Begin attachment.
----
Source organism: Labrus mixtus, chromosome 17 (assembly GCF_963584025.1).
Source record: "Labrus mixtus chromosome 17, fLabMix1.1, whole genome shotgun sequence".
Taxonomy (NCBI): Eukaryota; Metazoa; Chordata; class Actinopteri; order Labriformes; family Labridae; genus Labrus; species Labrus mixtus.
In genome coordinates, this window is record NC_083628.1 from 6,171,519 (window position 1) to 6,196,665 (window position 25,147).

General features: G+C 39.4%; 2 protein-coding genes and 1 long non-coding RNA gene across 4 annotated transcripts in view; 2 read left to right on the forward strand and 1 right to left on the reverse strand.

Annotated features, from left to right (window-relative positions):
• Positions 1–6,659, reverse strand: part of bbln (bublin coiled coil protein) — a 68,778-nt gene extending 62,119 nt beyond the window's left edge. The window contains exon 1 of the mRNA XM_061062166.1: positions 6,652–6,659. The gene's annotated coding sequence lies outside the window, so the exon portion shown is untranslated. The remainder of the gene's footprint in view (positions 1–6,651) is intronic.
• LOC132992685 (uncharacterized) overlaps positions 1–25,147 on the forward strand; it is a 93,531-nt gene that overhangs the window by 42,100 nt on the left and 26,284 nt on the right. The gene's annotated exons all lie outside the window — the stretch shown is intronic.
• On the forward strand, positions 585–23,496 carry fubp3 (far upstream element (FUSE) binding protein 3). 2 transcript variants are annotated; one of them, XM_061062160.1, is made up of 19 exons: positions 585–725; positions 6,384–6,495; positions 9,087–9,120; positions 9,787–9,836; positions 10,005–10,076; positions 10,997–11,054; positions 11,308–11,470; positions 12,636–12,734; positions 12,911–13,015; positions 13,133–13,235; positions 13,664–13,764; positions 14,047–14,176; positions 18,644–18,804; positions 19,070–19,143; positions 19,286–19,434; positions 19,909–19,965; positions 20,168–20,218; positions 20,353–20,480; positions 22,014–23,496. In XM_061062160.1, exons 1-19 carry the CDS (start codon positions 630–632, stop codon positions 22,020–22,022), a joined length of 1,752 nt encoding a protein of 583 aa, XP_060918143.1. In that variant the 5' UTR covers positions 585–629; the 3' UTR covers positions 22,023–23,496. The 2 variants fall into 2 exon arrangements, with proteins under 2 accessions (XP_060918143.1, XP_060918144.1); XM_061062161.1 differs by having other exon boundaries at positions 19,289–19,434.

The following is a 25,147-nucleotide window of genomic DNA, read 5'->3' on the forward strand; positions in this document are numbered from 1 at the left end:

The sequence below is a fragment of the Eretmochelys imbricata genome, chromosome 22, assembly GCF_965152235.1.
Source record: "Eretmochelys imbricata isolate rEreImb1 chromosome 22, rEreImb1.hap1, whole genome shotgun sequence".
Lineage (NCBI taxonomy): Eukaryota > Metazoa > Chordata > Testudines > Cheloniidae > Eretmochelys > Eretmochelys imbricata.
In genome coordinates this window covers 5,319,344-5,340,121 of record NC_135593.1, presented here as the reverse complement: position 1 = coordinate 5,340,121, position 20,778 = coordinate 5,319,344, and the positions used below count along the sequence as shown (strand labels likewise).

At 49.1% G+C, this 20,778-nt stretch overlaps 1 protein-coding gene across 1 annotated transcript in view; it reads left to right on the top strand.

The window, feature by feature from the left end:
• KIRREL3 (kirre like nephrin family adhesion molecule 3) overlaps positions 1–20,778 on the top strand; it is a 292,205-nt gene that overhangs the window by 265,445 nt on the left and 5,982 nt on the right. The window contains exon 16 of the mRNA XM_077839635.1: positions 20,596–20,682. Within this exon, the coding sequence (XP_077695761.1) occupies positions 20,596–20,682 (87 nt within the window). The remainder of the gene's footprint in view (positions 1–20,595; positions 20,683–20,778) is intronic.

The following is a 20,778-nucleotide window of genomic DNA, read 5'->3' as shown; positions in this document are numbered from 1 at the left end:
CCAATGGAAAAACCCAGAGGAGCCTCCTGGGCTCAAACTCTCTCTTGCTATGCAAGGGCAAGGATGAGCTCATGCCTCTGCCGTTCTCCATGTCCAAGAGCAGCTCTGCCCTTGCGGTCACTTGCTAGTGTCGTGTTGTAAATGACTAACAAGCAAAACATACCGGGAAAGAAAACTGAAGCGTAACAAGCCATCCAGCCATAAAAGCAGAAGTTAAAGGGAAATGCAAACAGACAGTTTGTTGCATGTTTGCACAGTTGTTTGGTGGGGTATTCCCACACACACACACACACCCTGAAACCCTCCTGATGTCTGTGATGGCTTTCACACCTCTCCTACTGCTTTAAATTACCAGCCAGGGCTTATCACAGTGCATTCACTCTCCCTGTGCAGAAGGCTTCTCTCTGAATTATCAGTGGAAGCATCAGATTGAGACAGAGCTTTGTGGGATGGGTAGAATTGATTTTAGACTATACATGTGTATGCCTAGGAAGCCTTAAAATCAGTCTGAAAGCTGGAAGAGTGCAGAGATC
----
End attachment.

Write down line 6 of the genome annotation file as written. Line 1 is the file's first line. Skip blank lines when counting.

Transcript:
Annotated features, from left to right (window-relative positions):